11. St. Cyprian had his quarrel with the Roman See, but it appears he allows to it the title of the "Cathedra Petri," and even Firmilian is a witness that Rome claimed it. In the fourth and fifth centuries this title and its logical results became prominent. Thus St. Julius (A.D. 342) remonstrated by letter with the Eusebian party for "proceeding on their own authority as they pleased," and then, as he says, "desiring to obtain our concurrence in their decisions, though we never condemned [Athanasius]. Not so have the constitutions of Paul, not so have the traditions of the Fathers directed; this is another form of procedure, a novel practice … For what we have received from the blessed Apostle Peter, that I signify to you; and I should not have written this, as deeming that these things are manifest unto all men, had not these proceedings so disturbed us." [Note 28] St. Athanasius, by preserving this protest, has given it his sanction. Moreover, it is referred to by Socrates; and his account of it has the more force, because he happens to be incorrect in the details, and therefore did not borrow it from St. Athanasius: "Julius wrote back," he says, "that they acted against the Canons, because they had not called him to the Council, the Ecclesiastical Canon commanding that the Churches ought not to make Canons beside the will of the Bishop of Rome." [Note 29] And Sozomen: "It was a sacerdotal law, to declare invalid whatever was transacted beside the will of the Bishop of the Romans." [Note 30] On the other hand, the heretics themselves, whom St. Julius withstands, are obliged to acknowledge that Rome was "the School of the Apostles and the Metropolis of orthodoxy from the beginning;" and two of their leaders (Western Bishops indeed) some years afterwards recanted their heresy before the Pope in terms of humble confession.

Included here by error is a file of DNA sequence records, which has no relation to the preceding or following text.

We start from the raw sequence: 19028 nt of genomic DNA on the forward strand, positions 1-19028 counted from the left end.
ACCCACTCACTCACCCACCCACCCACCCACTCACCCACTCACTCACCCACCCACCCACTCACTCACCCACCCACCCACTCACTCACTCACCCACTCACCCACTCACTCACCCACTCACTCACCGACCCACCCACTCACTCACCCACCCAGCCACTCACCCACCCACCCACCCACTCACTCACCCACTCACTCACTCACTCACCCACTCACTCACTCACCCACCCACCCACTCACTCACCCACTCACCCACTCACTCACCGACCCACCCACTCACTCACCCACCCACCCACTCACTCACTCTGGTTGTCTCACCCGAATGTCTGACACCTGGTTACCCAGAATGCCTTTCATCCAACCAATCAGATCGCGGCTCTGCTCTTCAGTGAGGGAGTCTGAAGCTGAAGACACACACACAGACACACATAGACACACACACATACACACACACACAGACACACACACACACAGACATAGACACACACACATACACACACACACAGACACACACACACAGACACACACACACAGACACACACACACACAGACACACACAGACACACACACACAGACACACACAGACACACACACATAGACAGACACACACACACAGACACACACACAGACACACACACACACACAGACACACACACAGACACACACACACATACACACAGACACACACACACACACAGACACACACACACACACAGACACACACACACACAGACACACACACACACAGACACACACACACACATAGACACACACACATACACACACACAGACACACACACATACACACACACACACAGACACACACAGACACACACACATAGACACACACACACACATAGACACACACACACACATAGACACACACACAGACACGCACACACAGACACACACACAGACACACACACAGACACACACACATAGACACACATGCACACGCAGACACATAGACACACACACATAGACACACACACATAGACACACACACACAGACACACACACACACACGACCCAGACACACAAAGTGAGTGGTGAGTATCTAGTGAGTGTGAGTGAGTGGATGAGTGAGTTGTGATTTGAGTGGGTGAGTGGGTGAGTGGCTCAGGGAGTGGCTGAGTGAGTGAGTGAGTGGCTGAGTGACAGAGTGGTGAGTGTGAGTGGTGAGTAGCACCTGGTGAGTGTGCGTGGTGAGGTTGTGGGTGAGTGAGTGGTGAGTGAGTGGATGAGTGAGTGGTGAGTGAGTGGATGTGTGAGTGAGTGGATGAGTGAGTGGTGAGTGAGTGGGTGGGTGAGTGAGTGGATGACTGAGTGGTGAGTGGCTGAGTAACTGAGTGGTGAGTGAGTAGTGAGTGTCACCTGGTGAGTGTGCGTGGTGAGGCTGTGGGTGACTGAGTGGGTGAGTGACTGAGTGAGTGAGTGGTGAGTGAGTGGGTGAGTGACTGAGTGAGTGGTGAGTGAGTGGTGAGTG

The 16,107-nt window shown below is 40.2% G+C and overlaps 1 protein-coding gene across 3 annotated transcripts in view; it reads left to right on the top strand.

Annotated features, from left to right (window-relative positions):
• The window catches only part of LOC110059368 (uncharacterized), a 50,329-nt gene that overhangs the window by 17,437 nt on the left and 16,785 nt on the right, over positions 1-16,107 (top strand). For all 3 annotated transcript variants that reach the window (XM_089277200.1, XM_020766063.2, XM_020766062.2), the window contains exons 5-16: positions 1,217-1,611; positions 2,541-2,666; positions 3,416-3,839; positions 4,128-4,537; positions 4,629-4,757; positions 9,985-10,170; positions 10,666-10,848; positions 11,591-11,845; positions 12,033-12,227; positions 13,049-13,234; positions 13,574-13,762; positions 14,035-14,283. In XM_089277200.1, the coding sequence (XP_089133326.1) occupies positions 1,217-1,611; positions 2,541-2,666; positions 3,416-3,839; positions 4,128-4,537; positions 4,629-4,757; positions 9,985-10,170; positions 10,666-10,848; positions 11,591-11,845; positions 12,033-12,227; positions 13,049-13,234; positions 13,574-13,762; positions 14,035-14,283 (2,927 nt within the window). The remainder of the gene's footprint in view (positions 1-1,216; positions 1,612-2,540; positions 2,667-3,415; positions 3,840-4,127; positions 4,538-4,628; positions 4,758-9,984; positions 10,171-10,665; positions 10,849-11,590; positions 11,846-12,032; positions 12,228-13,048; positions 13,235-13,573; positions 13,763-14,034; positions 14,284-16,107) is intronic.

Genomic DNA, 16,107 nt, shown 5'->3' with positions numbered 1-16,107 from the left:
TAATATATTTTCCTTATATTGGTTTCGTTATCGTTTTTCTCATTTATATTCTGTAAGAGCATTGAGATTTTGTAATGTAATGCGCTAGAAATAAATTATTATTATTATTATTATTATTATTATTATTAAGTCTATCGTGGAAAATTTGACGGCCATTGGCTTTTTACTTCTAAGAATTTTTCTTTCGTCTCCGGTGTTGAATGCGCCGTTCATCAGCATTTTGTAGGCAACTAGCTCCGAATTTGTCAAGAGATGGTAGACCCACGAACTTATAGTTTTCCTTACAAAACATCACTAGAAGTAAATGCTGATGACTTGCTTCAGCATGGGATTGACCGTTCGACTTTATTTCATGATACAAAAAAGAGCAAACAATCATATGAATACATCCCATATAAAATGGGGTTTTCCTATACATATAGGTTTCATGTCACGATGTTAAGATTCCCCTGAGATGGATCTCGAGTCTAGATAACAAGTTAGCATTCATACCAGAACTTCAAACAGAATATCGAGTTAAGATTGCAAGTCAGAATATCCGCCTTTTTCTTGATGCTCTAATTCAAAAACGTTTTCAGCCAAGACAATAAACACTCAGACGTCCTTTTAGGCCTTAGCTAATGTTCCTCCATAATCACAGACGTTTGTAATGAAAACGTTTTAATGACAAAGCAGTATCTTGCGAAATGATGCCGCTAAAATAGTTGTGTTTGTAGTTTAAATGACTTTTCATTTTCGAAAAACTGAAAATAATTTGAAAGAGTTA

Remember that Newman wrote the Apologia pro Vita Sua in 1864, restoring his reputation for honesty and authenticity, especially regarding his conversion to Catholicism. Just a few years later, the prospect of the First Vatican Council taking up the issue of Papal Infallibility arose. Newman had some concerns about the timing and the purposes of the Ultramontane movement at that Council, the first held since the Council of Trent. From the paper I presented last week at the Florovsky-Newman week:

As a historian of the early Church and a student of the Fathers of the Church who had defended the orthodox doctrines decided at the early Church Councils, Newman was at first enthusiastic about the idea of a general council in 1867, according to Father Ian Ker. He thought there were many issues to discuss: the doctrine of the Immaculate Conception, a new Code of Canon Law, relations with Eastern Churches, and even with the Anglo-Catholics, but he feared that the Infallibility of the Pope would also be considered and that the Ultramontane party “would push for” it and “be unscrupulous in doing so.”